Jonah Goldberg

Washington is full of nerds. I know. I speak nerd, not fluently mind you, at least not anymore. But I certainly know more than a few phrases memorized from a Berlitz nerd-to-English phrase book. I can talk Dungeons & Dragons (both D&D and AD&D). I know about the Golden Age of Comics (as in comic books -- if you thought that was a reference to Bob Newhart's heyday, subtract 20 nerd points right there).

Anyway, if you spend any time in Washington you'll find nerds. What happens is most of them sublimate their fixations with comics, or baseball cards, or 1960s British comedies to policy minutiae and political arcana. But, like Christians in ancient Rome, you can still spot them if you know the signals.

Some are quite successful. I once spent a half-hour with one of the most respected (liberal) political analysts in Washington talking about "Buffy the Vampire Slayer." It was like discovering he was from my homeland. Or consider Paul Krugman; I strongly suspect that the Nobel Prize winner and New York Times columnist is a nerd. He says he was inspired to become an economist, by the "psychohistorians" in Isaac Asimov's "Foundation" novels. Sen. Patrick Leahy (D-Vt.) is a Batman fanatic.

But these and other examples notwithstanding, nerds tend not to be "front of the store" types. In "The 40-Year-Old Virgin," Steve Carell spent most of his career working the back room because it's understood that's where people like him belong.

The same goes in Washington. The vast majority of the nerds crunch the numbers for the politicians and news anchors. They explain why the stats are important to people like, say, NBC's David Gregory, who seems to be biding his time until he can achieve his real dream of hosting "Entertainment Tonight."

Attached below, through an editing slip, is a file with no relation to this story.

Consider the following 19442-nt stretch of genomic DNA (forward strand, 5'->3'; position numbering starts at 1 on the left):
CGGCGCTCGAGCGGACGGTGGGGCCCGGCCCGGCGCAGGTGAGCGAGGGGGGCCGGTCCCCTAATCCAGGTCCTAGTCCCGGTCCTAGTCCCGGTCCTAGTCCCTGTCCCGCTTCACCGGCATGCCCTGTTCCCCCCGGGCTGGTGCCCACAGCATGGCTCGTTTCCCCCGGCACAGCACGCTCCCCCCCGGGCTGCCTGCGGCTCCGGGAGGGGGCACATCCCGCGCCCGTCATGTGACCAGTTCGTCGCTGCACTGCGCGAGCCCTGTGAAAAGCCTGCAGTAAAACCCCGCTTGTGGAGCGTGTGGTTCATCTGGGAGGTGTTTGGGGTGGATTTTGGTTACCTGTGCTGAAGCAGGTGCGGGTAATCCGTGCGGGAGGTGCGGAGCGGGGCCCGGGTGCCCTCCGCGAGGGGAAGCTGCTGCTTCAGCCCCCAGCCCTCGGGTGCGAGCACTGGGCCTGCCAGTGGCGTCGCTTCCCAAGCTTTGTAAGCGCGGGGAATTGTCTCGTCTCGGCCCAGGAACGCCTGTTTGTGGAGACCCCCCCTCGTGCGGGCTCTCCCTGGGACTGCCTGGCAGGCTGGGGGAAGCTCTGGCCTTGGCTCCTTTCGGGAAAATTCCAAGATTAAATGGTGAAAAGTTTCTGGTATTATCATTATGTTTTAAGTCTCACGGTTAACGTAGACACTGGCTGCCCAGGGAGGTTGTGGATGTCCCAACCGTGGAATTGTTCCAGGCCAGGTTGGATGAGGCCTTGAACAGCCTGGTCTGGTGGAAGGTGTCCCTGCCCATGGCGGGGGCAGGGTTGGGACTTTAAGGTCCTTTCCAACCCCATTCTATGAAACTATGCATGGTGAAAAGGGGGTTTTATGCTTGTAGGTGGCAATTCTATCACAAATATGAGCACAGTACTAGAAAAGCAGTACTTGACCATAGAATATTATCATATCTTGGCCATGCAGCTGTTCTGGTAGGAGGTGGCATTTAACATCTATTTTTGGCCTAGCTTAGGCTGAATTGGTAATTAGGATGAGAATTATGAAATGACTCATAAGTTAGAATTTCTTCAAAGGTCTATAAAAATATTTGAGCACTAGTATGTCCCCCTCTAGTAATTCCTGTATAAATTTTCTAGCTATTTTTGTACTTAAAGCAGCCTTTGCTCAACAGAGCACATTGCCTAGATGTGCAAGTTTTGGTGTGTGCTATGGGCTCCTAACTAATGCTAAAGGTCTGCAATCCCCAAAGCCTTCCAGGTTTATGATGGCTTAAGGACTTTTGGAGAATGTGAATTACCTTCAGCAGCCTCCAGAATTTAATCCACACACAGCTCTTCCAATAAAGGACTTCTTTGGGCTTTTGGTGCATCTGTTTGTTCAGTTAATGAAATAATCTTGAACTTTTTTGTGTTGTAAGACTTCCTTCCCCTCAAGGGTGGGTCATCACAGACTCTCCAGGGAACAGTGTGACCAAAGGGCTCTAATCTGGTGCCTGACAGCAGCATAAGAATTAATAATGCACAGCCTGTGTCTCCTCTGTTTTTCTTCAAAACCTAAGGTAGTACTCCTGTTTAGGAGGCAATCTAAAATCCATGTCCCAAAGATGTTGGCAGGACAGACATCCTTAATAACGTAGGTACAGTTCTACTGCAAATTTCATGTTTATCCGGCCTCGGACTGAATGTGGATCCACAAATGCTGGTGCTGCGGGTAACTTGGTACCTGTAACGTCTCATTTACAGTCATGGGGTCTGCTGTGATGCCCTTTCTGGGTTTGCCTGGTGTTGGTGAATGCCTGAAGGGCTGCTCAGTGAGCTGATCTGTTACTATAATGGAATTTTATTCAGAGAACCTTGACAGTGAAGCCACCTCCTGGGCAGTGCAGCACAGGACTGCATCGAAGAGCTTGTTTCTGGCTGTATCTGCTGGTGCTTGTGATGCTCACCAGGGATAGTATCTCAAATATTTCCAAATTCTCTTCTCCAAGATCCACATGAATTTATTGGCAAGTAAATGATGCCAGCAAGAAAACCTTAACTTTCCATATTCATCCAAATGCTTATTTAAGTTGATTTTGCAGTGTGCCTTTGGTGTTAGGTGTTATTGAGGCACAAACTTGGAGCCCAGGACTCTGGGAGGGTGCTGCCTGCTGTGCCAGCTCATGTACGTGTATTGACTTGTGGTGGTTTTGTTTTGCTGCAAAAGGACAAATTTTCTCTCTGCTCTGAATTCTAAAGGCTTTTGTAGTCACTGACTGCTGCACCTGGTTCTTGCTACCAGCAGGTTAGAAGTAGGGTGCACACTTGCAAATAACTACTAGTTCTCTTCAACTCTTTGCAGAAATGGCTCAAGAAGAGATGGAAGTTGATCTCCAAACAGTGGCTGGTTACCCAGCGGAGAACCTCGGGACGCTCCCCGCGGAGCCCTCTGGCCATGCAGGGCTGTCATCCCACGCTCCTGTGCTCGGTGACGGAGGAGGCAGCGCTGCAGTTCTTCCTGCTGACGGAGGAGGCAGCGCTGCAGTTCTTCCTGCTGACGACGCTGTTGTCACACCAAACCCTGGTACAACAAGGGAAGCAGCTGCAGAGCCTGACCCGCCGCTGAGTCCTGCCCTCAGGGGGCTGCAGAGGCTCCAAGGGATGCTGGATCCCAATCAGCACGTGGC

Many of the beautiful women you see on TV aren't nerds. That doesn't mean they're not smart. But even if they were study geeks in high school, that doesn't mean they were nerds. In the movie "Election," Reese Witherspoon plays an earnest, dorky, driven young woman, but she's not a nerd. Holly Hunter in "Broadcast News" isn't one either -- she's a maniacally self-serious bore. Tina Fey in "30 Rock"? All nerd, baby.

So why am I telling you this? Because, suddenly, we're supposed to call the White House Correspondents' Association Dinner the "nerd prom." Hundreds of media outlets have recycled that description.

And, frankly, I find it offensive. George Clooney doesn't go to "nerd proms." Nor do Kim Kardashian and Lindsay Lohan. I've been to a half-dozen correspondents' dinners, and nerds were far less well-represented than rent-seeking K-street sleazeballs, social-climbing poseurs and power-hungry pols of all parties.


Jonah Goldberg

Jonah Goldberg is editor-at-large of National Review Online,and the author of the book The Tyranny of Clichés. You can reach him via Twitter @JonahNRO.
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